Make do and mend

We’ve been giving the house a good clean today. The sun has shone and the windows are wide open. We’re both out for hours every day and the house is shut up with the pets in it. It gets a bit……you know…….funky! Our sofas are nearly ten years old and they too are getting a bit………..well, dare I say it? Fusty. I use upholstery cleaner every so often and it freshens them up but they are showing signs of age.

Everything else in our house is second hand and looking a bit faded. I’m shopping around the car boot sales and second hand shops for a few bits and pieces to snazz the place up. I’m bidding on an arm chair on ebay (max price £8!) and I’ll keep my eyes open for bits and pieces to make the place more homely. Nonetheless, if you’ve ever seen ‘How clean is your house?’ with Kim and Aggie, you will know that a good old clean up can make a house look brand new.

Today, I’ve cleaned out the Dyson with warm soapy water and that smells sweeter. I’ve washed the broom, the dust pan and brush and fitted a new mop head. We’ve mended the curtains, where the hem had come down and the curtain hooks were missing. We’ve tidied out the utility room and sorted all of the recycling. We’ve washed the cushion covers and they are blowing in the breeze.

We are making do with everything we have even though I could happily replace the lot of it! I could easily get on the Internet and order new covers for my sofas, a nice rug, some paint for the walls and a few pictures and they in time will need replacing. I know this all sounds stoical and self righteous but it’s too easy to live for what you can buy and too easy to live for what is just momentary and transient. I stopped shopping in 2008 and the second anniversary of not buying anything new has passed (other than underwear, toiletries and essentials for work) and I’ve not looked back. What started as a social experiment has now become a way of life.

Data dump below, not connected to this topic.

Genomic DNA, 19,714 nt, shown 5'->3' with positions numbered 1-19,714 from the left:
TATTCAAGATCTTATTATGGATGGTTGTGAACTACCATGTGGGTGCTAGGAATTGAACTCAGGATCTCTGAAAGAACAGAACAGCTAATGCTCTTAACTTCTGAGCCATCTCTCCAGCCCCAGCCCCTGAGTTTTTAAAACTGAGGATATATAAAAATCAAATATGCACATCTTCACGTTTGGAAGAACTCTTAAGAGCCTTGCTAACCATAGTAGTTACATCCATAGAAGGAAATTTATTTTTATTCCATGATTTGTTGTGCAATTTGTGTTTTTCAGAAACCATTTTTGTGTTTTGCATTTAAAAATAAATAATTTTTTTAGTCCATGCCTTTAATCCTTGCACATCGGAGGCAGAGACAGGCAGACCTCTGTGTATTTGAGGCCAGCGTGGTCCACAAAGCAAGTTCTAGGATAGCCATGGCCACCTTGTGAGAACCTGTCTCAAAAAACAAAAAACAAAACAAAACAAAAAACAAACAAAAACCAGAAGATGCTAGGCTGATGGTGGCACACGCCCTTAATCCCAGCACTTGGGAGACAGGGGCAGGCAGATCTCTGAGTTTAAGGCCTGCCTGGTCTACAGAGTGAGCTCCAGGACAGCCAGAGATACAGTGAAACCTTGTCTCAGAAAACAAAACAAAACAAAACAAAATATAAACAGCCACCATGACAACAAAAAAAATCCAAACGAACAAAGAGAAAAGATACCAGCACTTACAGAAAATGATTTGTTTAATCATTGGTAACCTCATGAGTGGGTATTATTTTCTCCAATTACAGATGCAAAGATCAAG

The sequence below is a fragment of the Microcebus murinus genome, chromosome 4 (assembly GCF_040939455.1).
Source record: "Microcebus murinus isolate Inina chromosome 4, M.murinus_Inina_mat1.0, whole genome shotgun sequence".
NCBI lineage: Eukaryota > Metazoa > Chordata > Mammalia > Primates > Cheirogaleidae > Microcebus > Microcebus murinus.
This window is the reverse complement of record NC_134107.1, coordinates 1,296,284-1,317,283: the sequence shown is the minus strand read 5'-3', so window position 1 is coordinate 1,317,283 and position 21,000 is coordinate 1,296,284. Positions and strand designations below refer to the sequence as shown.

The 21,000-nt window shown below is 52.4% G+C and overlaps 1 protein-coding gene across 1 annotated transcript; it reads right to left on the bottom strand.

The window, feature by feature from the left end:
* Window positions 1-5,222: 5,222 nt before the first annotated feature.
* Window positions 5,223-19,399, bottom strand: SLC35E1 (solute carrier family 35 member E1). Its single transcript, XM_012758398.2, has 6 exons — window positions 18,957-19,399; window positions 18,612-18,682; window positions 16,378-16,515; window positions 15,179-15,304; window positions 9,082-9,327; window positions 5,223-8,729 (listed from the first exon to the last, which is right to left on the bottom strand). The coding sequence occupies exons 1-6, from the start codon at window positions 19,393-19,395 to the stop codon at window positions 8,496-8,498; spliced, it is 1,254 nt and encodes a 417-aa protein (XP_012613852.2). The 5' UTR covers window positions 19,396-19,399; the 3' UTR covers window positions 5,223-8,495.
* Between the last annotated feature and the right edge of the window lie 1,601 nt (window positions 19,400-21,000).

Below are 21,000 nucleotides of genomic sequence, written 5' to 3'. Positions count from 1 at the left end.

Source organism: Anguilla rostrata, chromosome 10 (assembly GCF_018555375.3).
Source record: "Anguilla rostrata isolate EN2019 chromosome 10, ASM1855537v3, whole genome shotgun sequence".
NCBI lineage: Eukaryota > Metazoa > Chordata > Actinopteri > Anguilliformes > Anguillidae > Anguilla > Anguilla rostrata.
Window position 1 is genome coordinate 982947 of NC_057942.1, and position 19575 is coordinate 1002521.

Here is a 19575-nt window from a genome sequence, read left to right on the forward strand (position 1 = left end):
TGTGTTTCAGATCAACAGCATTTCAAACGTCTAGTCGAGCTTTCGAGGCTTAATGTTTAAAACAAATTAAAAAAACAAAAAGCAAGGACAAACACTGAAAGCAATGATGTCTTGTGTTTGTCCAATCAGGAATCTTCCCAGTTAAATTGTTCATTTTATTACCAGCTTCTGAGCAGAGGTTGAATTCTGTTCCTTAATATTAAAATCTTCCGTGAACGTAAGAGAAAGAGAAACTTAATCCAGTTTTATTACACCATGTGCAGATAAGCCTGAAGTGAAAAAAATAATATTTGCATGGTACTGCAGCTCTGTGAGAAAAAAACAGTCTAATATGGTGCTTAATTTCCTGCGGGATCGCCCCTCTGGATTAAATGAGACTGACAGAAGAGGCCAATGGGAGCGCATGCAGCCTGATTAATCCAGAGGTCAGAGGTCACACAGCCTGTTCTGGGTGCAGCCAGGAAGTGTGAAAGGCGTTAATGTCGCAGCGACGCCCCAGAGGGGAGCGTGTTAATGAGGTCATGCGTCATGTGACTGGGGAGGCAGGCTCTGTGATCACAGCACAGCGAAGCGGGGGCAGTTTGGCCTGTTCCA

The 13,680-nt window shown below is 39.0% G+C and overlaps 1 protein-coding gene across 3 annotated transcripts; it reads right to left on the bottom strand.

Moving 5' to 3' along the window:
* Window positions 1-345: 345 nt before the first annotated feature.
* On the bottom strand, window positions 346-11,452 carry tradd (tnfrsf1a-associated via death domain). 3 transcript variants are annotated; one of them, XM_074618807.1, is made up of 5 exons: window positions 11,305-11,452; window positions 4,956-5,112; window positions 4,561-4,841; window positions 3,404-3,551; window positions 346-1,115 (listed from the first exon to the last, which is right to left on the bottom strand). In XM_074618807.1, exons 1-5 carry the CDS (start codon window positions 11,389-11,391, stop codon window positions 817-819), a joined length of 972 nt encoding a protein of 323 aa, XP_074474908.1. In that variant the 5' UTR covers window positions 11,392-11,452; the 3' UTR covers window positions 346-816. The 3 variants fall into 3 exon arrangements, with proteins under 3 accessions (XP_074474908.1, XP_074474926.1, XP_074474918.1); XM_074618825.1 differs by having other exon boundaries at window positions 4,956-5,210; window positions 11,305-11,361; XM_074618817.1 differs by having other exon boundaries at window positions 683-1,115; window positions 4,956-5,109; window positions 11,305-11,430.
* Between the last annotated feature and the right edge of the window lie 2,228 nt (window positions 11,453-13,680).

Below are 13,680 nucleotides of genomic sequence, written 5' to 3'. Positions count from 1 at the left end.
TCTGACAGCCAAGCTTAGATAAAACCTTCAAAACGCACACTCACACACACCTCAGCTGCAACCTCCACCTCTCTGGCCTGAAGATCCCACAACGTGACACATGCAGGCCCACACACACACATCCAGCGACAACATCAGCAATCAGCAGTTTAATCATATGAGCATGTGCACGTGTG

I was not so honest in my blog yesterday. I had a hard time in Tavistock. Wealth, conspicuous consumerism, wall to wall posh cars and four by fours were every where. There are truly fantastic local businesses selling food and needed goods but there was a proliferation of kitch, ‘shabby-chic’ and ‘design’ for self and homes. Other than what I saw in the grocers window, I couldn’t see the need for any of it. Don’t get me wrong, I really enjoyed mooching around the charity shops and the pannier market and the scenery and architecture of the place was just beautiful, but the trinkets and tit bits just made me feel giddy with its ‘plushness’.

At heart, I’m just a simply country girl who knows the most beautiful thing in my house is the view of the countryside from my windows. The greatest treasures I have can’t be bought. My furniture may have seen better day and the house might be a bit fusty and out of date but it’s what I have and I’m glad I’m making do and mending. I got off the consumer merry go round and I never want to get back on it again.

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10 thoughts on “Make do and mend

  1. I have that book! Really though I had a house like a show home. I worked full time and had two children and would be up in the middle off the night cleaning (I kid you not)! I was in a long and unhappy marriage where I was made to feel worthless and my striving for perfection was all related to my need for some sort of control. Fast forward I now live with my lovely partner in a state of what can only be described as chaos most of the time and loads of things need replacing and repairing and sorting out. The difference is I'm happy! Stuff doesn't make you happy – people do!